- Bezel – This modernist setting fully or partially encapsulates a gem inside a sleek metal rim. The bezel setting is very secure, protecting a fine gem from scratches and outside force.
- Tension – A tension setting gives the impression of a “floating” gem. With compression, a tension setting holds a gemstone between a gap on the ring’s band. It’s a particularly unique and modern design.
With solitaire rings, only one gem gets to shine. That’s why it’s important to pick a high quality gemstone that matches your taste.
By far, diamonds are the most popular choice for solitaire engagement rings. About 85% of all couples choose a diamond stone for their dainty engagement rings, with 28% of that number picking solitaire diamond rings.3 However, there’s a range of precious gemstones that also step up to the spotlight, including:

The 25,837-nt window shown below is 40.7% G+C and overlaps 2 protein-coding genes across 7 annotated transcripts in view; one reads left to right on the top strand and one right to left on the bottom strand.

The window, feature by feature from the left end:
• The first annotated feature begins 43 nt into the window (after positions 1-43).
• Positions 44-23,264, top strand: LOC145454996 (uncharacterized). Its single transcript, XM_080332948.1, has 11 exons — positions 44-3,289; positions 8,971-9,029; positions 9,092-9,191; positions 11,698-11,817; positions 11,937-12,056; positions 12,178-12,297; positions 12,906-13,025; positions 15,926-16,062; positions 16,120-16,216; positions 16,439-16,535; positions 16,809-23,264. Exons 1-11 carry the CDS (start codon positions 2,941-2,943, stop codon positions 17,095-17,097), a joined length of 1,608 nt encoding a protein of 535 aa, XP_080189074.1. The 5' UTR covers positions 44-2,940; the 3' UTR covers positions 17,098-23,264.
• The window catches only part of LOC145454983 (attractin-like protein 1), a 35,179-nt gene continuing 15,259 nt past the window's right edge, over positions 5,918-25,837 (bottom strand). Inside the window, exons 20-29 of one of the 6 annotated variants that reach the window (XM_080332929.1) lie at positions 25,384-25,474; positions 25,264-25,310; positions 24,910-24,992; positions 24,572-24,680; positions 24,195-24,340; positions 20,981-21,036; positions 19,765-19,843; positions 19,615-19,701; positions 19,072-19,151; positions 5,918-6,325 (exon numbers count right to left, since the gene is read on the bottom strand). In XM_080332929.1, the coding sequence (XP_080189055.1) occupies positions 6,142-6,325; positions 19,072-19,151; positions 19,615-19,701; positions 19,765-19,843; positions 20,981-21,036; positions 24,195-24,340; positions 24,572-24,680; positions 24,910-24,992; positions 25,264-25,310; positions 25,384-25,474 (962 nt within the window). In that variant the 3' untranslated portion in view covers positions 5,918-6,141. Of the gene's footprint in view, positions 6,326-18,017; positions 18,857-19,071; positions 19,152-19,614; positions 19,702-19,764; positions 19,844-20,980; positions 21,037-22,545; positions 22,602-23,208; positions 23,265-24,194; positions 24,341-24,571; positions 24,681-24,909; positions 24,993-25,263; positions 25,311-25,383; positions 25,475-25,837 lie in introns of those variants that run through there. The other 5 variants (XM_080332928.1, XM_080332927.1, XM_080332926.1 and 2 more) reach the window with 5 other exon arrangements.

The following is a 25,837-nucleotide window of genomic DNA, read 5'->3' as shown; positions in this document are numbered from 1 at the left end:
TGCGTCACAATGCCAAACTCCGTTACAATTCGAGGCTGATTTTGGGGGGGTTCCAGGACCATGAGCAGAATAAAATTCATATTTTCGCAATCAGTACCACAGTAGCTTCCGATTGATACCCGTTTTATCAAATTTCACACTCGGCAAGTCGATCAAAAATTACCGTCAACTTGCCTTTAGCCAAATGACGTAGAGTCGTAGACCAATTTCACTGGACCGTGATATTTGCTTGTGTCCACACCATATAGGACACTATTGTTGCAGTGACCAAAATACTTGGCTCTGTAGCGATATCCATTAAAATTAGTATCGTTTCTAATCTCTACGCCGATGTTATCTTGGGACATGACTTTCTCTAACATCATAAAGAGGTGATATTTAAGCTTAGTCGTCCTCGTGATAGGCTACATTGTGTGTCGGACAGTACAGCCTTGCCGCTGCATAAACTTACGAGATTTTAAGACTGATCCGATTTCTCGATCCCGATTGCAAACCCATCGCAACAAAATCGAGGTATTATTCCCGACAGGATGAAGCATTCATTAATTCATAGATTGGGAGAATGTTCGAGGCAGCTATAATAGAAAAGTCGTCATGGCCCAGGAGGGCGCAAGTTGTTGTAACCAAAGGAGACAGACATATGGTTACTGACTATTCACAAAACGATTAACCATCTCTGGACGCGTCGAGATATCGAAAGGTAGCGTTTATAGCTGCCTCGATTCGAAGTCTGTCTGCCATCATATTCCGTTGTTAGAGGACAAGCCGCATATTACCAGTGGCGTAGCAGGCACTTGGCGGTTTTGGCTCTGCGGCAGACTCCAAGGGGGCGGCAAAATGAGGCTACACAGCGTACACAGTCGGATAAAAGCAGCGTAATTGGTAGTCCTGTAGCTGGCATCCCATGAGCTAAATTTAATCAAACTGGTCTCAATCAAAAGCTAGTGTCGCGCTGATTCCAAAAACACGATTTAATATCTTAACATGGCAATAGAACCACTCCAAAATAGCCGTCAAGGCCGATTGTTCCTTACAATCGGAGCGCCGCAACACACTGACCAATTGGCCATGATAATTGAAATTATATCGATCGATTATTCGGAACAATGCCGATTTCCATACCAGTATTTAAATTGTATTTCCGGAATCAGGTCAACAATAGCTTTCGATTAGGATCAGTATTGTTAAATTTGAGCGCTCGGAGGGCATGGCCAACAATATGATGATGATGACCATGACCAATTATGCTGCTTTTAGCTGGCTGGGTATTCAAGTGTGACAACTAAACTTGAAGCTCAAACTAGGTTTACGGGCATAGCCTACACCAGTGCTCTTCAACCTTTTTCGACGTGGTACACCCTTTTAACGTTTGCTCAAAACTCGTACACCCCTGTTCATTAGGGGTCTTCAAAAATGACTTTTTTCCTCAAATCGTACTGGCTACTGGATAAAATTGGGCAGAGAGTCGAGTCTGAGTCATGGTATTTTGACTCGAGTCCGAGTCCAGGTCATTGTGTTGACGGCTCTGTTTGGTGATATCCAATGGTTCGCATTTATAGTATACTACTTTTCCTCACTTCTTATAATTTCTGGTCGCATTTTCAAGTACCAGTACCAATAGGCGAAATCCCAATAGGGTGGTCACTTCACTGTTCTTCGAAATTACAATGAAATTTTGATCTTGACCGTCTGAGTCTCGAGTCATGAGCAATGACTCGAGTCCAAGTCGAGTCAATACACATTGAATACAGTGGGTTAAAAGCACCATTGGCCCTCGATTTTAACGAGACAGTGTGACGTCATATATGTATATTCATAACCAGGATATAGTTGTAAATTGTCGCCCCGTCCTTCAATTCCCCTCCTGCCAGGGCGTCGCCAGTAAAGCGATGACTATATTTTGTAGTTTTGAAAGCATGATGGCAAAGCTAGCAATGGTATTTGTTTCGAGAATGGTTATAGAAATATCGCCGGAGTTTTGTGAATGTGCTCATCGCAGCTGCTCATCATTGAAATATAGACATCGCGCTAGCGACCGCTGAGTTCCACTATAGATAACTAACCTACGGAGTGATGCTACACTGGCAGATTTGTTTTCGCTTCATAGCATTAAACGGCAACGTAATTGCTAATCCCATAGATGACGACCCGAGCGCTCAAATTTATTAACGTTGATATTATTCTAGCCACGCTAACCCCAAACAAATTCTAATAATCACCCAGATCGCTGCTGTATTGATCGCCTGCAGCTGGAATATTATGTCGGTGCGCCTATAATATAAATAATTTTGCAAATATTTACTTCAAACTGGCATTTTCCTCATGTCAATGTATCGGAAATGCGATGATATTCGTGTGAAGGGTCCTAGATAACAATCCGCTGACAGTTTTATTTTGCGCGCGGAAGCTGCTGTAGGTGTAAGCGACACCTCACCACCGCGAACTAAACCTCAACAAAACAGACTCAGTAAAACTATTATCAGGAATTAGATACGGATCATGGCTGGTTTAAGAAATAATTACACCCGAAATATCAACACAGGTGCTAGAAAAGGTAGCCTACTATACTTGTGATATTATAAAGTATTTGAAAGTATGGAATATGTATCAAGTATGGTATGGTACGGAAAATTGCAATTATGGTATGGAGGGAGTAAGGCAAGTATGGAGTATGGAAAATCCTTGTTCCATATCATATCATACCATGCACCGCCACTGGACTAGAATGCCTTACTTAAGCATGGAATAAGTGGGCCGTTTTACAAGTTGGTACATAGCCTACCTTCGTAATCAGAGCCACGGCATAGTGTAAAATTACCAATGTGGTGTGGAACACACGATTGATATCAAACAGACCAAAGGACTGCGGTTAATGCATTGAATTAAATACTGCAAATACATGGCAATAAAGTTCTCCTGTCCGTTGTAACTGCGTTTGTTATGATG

No matter the jewel, every solitaire wedding ring or engagement ring needs a complementary metal band. The right precious metal sets the stage for each solo gemstone, uplifting its shade, cut, and brilliance. And with no secondary jewels, a band truly gets to shine on solitaire rings, often using quality engagement or wedding band materials like:
- Gold – Classic and stylish, gold is the most popular band for engagement rings.4 A warm yellow gold band is the most traditional choice, but unique options like bright white gold and romantic rose gold can equally amaze. While high quality, gold becomes soft and susceptible to damage above 24 karats. That’s why expert jewelers combine gold with other metals (copper, silver, etc.) to strengthen the material. Knowing the difference between white gold vs yellow gold will help you choose the right method on how to clean wedding ring or engagement ring at home.
- Sterling silver – For a luminous yet affordable option, sterling silver makes a beautiful solitaire ring. The moon-like glow of this metal creates a feminine and subtle beauty for any ring. Similarly to gold, silver must be combined with other metals to bolster its strength.